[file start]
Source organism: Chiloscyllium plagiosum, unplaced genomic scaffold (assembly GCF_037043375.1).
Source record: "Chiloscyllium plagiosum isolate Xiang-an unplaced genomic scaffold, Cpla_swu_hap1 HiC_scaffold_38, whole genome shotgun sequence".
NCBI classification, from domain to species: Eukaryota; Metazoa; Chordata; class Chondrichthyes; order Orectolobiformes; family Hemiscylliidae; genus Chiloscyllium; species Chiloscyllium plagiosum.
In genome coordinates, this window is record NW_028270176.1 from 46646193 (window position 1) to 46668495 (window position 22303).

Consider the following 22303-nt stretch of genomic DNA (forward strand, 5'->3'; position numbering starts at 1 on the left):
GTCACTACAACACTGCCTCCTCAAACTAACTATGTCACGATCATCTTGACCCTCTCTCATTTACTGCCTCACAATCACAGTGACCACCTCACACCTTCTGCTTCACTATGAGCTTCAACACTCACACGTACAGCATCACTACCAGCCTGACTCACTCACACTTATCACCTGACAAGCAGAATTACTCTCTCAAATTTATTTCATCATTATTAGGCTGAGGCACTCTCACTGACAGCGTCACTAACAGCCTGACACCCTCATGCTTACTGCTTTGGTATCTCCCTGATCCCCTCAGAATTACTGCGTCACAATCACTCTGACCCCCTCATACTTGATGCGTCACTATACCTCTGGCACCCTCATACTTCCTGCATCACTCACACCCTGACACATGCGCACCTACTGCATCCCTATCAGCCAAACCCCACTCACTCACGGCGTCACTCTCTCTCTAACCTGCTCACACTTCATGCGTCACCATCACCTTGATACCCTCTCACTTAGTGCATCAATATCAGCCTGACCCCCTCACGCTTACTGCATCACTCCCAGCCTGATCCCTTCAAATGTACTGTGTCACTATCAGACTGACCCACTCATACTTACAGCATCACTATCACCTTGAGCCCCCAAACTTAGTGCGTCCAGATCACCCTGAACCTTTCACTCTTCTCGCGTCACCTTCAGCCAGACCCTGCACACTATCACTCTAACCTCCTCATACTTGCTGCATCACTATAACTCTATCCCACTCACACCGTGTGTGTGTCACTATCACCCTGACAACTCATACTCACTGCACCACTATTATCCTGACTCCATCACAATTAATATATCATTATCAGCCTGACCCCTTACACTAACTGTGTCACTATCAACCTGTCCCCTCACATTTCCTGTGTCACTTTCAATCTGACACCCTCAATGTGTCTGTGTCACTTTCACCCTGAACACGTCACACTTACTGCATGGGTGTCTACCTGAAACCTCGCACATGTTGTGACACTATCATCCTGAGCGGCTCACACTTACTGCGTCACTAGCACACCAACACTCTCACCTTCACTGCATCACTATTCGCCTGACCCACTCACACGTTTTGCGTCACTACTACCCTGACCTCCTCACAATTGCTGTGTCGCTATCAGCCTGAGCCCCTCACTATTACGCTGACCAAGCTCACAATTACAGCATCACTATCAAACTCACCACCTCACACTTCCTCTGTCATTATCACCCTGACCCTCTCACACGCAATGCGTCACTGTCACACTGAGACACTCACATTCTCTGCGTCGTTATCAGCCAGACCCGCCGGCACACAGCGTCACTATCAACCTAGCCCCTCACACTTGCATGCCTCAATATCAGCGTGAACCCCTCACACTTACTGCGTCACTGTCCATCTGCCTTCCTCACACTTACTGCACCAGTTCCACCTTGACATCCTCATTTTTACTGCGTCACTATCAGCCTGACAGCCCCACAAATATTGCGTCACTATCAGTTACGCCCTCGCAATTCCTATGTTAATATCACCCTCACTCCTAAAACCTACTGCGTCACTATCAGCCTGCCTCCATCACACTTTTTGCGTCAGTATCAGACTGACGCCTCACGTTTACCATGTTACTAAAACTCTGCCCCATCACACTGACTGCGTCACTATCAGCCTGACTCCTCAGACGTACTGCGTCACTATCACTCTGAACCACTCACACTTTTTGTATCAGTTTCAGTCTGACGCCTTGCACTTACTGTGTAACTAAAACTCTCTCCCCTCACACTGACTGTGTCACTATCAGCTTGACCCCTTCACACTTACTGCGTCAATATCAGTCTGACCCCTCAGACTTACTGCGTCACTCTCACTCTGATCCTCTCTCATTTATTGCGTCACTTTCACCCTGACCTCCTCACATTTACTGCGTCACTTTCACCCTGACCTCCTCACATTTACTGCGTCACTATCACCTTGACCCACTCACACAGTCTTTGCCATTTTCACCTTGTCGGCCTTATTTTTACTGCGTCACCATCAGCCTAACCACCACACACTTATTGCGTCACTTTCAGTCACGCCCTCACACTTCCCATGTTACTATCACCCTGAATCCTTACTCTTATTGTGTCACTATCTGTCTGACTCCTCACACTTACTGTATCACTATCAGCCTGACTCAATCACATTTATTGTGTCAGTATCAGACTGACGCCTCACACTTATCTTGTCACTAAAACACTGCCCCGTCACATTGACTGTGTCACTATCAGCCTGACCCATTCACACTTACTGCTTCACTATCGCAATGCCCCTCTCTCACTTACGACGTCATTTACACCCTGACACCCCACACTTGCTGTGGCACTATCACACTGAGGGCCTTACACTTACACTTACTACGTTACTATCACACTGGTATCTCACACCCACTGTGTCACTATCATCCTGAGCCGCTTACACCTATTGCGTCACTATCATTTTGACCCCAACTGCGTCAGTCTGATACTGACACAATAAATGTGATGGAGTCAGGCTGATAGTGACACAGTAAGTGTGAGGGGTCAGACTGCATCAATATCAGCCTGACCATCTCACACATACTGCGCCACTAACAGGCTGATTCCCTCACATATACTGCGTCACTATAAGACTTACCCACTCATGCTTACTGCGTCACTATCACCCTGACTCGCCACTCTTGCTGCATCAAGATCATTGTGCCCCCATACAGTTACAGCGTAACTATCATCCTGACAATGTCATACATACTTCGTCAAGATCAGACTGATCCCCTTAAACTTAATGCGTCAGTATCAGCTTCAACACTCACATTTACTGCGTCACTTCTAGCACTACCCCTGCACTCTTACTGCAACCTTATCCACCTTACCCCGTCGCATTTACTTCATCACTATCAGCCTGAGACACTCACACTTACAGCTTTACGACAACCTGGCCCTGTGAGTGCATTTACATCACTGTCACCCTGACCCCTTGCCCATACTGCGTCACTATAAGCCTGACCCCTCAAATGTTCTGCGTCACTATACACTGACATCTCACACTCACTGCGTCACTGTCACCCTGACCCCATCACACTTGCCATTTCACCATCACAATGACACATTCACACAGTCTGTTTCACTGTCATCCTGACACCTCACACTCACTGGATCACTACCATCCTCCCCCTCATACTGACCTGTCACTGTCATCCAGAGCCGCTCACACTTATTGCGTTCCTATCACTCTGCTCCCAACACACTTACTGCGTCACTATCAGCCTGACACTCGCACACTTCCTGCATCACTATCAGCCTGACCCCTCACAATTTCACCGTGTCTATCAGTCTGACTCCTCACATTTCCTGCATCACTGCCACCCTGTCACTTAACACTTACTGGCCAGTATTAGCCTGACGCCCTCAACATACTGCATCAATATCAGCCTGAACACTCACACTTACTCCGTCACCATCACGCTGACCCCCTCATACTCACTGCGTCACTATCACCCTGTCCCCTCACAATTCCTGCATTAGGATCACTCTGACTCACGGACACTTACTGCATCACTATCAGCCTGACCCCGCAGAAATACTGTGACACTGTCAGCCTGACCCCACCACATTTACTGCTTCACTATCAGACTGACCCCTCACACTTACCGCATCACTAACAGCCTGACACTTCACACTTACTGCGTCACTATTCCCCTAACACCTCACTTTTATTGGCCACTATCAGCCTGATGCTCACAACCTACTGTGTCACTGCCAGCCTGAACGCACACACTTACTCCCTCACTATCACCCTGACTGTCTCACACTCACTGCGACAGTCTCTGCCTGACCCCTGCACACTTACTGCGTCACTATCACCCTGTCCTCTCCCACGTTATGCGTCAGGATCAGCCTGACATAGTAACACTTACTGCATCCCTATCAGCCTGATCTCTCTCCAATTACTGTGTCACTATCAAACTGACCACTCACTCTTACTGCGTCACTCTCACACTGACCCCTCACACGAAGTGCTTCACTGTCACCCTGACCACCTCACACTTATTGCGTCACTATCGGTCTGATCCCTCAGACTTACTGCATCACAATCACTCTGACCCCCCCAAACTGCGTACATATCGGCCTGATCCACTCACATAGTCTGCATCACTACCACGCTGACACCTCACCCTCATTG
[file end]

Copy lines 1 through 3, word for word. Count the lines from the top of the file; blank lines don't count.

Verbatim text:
Source organism: Chiloscyllium plagiosum, unplaced genomic scaffold (assembly GCF_037043375.1).
Source record: "Chiloscyllium plagiosum isolate Xiang-an unplaced genomic scaffold, Cpla_swu_hap1 HiC_scaffold_38, whole genome shotgun sequence".
NCBI classification, from domain to species: Eukaryota; Metazoa; Chordata; class Chondrichthyes; order Orectolobiformes; family Hemiscylliidae; genus Chiloscyllium; species Chiloscyllium plagiosum.